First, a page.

Bird Eggs

Bird Eggs

birds eggsHere is the long-sought answer to the age-old question “Which came first, the chicken or the egg?” : the egg. Eggs have been around since some of the earliest animals – like sponges and jellyfish – evolved, about 600 million years ago. Birds have been around for about 150 million years and chickens perhaps 2000 years. Clearly, the egg came first.

The largest egg of any living bird is that of the Ostrich.  One Ostrich egg could contain the contents of twenty-four chicken eggs.  It only takes only one Ostrich egg to fill up a large frying pan as it is approximately 5-6 inches in diameter and 6-7 inches tall (with a 1/8 inch thick shell.) The largest egg ever laid by a bird was that of the Elephant Bird of Madagascar. Extinct since about 1700, it is the largest bird known to exist , weighing 1000 lbs and standing 10 feet tall with an egg 15 times larger than an ostrich egg. Although larger birds lay larger eggs than smaller birds, small birds have proportionately larger eggs. Sixty ostrich eggs equal the weight of one adult ostrich but it takes only about nine hummingbird eggs to weigh as much as the hummingbird. About the size of a chicken, Kiwis lay eggs that are three times the size of a chicken egg and only four kiwi eggs equal the weight of a Kiwi!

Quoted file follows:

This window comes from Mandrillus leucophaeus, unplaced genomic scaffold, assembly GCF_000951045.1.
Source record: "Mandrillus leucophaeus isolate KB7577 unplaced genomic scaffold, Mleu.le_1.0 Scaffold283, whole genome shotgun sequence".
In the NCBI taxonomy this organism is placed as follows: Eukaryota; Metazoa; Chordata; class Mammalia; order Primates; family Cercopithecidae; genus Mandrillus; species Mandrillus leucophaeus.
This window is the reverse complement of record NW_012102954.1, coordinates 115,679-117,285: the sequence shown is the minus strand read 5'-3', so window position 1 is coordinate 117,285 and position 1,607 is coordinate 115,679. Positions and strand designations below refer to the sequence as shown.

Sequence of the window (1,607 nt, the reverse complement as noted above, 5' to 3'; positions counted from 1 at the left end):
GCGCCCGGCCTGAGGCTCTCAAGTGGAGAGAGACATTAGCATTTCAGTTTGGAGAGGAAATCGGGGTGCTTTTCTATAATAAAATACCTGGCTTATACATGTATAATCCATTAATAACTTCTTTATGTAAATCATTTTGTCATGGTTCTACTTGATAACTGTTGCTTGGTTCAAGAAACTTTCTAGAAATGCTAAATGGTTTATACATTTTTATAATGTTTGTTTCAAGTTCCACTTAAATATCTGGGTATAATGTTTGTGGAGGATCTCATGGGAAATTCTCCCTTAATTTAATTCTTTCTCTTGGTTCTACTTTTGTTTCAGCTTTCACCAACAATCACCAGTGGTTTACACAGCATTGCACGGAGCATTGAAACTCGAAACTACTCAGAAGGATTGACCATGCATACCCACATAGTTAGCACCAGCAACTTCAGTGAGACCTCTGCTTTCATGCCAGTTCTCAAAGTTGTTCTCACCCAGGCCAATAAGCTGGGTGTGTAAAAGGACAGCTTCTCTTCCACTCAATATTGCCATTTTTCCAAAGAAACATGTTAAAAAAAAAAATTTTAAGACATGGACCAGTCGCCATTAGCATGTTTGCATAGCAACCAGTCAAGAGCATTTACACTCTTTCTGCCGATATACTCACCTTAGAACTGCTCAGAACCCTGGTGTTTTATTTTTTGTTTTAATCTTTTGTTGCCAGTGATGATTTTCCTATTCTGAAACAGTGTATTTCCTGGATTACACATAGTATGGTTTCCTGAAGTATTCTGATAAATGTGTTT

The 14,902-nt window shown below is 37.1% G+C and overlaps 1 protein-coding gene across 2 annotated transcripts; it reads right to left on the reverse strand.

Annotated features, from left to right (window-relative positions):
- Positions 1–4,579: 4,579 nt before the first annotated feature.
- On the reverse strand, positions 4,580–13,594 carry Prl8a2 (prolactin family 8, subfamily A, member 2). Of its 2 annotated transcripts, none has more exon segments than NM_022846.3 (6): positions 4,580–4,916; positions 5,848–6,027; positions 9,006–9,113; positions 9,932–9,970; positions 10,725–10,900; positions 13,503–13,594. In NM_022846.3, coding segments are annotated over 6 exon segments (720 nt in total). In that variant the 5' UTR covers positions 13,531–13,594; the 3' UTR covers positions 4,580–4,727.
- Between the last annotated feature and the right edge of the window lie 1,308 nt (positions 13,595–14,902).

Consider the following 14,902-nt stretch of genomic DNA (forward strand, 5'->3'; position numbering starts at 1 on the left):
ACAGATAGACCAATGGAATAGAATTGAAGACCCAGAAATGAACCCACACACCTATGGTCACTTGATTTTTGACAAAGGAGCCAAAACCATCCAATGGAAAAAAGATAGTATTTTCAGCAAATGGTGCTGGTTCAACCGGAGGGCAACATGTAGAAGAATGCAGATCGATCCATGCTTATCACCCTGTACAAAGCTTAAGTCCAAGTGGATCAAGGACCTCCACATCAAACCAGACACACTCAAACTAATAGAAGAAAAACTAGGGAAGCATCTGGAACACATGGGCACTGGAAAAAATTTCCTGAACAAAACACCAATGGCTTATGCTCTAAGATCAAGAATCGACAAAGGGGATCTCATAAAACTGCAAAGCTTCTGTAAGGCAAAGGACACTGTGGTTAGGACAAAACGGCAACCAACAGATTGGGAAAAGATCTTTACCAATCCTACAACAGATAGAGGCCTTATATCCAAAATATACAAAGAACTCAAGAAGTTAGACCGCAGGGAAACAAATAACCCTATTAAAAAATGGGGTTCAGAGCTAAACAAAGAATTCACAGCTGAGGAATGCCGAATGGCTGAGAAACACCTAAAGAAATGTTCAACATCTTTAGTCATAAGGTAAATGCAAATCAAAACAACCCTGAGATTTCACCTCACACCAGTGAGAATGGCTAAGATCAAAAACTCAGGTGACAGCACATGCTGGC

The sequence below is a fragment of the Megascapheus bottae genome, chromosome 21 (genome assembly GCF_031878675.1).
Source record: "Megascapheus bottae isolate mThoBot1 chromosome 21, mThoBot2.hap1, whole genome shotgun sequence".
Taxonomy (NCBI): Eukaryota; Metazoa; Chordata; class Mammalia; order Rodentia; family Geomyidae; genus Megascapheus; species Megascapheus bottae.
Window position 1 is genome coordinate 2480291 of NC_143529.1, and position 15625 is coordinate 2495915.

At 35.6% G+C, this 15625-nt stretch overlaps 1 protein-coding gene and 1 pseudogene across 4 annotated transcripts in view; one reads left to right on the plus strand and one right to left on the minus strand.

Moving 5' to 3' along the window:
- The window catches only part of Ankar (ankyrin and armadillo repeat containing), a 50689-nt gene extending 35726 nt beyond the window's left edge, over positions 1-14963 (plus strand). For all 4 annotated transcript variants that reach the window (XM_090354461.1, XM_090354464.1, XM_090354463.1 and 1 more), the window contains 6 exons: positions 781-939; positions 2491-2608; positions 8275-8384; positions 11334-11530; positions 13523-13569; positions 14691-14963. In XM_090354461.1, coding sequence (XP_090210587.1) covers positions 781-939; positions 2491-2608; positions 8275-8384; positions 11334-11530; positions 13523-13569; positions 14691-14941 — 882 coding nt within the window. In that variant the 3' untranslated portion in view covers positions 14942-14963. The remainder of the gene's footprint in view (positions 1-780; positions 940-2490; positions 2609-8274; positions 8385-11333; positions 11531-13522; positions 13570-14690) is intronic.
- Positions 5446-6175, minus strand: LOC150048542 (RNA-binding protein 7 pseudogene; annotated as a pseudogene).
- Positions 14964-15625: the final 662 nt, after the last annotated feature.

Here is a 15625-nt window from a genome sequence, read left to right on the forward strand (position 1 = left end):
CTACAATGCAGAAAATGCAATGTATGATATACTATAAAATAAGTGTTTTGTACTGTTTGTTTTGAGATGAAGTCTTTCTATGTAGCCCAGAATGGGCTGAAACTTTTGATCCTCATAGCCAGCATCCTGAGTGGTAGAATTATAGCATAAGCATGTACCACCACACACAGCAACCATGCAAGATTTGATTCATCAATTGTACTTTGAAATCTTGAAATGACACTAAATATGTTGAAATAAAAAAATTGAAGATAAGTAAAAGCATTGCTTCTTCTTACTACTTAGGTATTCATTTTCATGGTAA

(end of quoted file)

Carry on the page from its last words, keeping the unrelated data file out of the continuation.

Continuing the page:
In the 19th century, bird egg collecting for both scientific and recreational purposes was popular. Individuals, and groups like a Boy Scout Troop, would collect, trade, and display eggs, much as we do stamps and coins today. A journal for collectors, the Oologist, reported on these activities and offered eggs for sale and trade. But in the latter part of that century, it was beginning to be recognized that recreational egg hunting was affecting bird populations.

What if you find a wild bird egg? The best thing you can do is respect the Migratory Bird Treaty Act and leave the egg alone. In most cases it is unlikely the egg would hatch. While it is always a disappointment finding a bird egg left or abandoned in a nest, there is little more we can do but accept that this as a part of nature. Birds themselves are the best resource for incubating and raising young. The chances of successfully hatching a wild bird egg and raising the young by someone with little experience are slim.

Our familiarity with eggs comes mainly from chickens, so to answer another age-old chicken question, brown eggs come from chickens with brown feathers and white eggs come from chickens that have white feathers. The nutritional value is exactly the same.

OK; here is your take-home assignment. Bird eggs are stronger than they seem. Try this simple experiment. Take off any rings you might have on your dominant hand and grasp a chicken egg. Then squeeze as hard as you can, evenly around the egg, to try to break it. Do it over a sink, just in case.

 

 

 

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